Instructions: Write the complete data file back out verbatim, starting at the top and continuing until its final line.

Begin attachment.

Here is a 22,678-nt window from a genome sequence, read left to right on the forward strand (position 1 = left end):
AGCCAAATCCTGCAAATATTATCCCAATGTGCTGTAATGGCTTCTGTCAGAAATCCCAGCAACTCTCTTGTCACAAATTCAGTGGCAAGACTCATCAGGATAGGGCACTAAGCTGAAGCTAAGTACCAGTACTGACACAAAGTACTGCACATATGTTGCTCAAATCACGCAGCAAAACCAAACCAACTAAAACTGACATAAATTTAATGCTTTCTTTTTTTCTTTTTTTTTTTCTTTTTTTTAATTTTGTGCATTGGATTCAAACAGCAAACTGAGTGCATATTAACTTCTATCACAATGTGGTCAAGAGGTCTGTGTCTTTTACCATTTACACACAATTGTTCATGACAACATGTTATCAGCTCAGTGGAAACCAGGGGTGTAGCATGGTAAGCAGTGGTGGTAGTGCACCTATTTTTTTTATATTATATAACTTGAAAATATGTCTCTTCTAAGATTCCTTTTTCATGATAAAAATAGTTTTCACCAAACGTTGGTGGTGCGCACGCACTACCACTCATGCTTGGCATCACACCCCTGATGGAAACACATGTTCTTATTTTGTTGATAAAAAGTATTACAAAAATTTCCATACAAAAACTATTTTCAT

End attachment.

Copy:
Here is a 22,678-nt window from a genome sequence, read left to right on the forward strand (position 1 = left end):
AGCCAAATCCTGCAAATATTATCCCAATGTGCTGTAATGGCTTCTGTCAGAAATCCCAGCAACTCTCTTGTCACAAATTCAGTGGCAAGACTCATCAGGATAGGGCACTAAGCTGAAGCTAAGTACCAGTACTGACACAAAGTACTGCACATATGTTGCTCAAATCACGCAGCAAAACCAAACCAACTAAAACTGACATAAATTTAATGCTTTCTTTTTTTCTTTTTTTTTTTCTTTTTTTTAATTTTGTGCATTGGATTCAAACAGCAAACTGAGTGCATATTAACTTCTATCACAATGTGGTCAAGAGGTCTGTGTCTTTTACCATTTACACACAATTGTTCATGACAACATGTTATCAGCTCAGTGGAAACCAGGGGTGTAGCATGGTAAGCAGTGGTGGTAGTGCACCTATTTTTTTTATATTATATAACTTGAAAATATGTCTCTTCTAAGATTCCTTTTTCATGATAAAAATAGTTTTCACCAAACGTTGGTGGTGCGCACGCACTACCACTCATGCTTGGCATCACACCCCTGATGGAAACACATGTTCTTATTTTGTTGATAAAAAGTATTACAAAAATTTCCATACAAAAACTATTTTCAT